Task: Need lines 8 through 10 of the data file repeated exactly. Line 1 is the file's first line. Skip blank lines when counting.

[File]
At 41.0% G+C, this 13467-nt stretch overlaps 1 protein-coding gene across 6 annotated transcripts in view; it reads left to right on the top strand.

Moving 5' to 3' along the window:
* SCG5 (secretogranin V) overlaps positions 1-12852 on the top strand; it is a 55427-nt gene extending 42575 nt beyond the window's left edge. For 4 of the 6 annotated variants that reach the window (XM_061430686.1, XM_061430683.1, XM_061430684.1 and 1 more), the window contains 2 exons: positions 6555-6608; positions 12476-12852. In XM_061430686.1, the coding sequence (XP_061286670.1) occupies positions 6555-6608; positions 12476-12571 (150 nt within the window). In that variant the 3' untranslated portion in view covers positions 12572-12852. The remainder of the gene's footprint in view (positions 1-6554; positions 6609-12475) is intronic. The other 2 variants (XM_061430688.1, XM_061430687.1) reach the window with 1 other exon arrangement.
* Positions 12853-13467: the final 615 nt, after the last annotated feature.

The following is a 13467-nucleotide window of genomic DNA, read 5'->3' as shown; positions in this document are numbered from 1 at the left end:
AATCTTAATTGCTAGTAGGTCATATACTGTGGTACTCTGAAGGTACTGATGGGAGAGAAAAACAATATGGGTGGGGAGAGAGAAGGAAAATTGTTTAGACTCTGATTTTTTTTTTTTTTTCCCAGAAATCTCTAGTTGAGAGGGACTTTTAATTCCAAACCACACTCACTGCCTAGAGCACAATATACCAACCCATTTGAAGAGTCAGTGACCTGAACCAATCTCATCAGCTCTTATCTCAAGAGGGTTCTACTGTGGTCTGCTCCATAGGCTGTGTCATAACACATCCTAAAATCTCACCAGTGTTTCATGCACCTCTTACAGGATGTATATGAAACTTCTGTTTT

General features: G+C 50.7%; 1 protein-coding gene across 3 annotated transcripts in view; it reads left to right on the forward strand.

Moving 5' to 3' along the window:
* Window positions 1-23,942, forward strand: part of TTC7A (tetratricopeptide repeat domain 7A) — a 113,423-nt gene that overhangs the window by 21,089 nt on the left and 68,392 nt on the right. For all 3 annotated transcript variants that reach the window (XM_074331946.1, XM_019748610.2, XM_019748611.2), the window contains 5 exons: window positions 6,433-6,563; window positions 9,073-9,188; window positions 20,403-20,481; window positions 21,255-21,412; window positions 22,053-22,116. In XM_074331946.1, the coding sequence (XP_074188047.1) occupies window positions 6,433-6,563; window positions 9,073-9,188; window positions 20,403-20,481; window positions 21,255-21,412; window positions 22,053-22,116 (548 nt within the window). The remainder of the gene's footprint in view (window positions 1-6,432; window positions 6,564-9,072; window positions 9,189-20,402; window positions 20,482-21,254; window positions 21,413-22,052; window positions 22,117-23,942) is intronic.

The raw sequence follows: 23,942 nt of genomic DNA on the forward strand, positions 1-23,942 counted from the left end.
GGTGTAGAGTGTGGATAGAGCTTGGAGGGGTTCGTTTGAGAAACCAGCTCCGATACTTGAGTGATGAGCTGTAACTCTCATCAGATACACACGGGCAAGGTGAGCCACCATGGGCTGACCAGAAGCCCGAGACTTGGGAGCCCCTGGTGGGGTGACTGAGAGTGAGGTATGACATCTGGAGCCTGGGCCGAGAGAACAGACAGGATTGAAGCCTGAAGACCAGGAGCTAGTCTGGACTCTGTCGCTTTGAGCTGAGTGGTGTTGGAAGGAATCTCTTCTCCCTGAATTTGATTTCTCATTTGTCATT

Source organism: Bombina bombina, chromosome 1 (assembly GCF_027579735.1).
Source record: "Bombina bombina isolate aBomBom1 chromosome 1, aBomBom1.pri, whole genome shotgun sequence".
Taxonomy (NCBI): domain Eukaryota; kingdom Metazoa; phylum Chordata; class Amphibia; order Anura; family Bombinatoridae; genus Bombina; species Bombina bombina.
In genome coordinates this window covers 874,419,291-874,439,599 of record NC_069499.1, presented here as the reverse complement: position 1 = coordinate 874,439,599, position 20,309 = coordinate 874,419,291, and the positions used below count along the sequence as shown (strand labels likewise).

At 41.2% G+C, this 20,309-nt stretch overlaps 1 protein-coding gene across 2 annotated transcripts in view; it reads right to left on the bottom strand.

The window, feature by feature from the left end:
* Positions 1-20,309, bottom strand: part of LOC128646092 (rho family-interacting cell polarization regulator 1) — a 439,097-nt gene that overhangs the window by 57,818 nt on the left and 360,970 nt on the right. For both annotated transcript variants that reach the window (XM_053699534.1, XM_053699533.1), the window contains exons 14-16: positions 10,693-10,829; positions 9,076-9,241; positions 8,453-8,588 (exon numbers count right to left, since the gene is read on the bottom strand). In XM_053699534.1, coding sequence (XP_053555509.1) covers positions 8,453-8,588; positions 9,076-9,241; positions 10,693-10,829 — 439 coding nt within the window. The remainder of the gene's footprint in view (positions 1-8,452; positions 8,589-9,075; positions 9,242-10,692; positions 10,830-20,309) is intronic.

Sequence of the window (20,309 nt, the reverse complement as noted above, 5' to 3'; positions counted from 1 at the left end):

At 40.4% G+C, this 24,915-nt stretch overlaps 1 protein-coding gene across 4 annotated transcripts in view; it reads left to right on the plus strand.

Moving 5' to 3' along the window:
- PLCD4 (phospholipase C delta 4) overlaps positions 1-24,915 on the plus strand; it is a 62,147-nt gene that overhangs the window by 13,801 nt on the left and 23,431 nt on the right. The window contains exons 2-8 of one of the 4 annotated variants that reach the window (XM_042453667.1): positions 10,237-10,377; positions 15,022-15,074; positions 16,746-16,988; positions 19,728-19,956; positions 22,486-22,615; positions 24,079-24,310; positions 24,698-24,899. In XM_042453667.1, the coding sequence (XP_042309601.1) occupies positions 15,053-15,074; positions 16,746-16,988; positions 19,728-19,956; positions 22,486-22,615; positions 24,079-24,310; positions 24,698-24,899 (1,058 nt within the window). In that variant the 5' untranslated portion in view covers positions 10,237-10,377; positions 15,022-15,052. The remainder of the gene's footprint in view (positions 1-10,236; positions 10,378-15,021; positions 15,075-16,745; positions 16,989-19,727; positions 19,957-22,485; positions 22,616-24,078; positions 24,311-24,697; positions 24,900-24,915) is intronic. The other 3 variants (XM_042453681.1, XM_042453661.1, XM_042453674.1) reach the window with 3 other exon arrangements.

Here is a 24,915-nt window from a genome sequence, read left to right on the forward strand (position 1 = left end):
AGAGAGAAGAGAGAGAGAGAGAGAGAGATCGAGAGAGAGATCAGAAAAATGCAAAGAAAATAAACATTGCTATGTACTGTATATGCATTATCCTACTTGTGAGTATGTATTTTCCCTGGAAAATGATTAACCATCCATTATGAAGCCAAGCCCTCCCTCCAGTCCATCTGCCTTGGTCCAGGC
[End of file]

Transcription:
Moving 5' to 3' along the window:
* Window positions 1-23,942, forward strand: part of TTC7A (tetratricopeptide repeat domain 7A) — a 113,423-nt gene that overhangs the window by 21,089 nt on the left and 68,392 nt on the right. For all 3 annotated transcript variants that reach the window (XM_074331946.1, XM_019748610.2, XM_019748611.2), the window contains 5 exons: window positions 6,433-6,563; window positions 9,073-9,188; window positions 20,403-20,481; window positions 21,255-21,412; window positions 22,053-22,116. In XM_074331946.1, the coding sequence (XP_074188047.1) occupies window positions 6,433-6,563; window positions 9,073-9,188; window positions 20,403-20,481; window positions 21,255-21,412; window positions 22,053-22,116 (548 nt within the window). The remainder of the gene's footprint in view (window positions 1-6,432; window positions 6,564-9,072; window positions 9,189-20,402; window positions 20,482-21,254; window positions 21,413-22,052; window positions 22,117-23,942) is intronic.

The raw sequence follows: 23,942 nt of genomic DNA on the forward strand, positions 1-23,942 counted from the left end.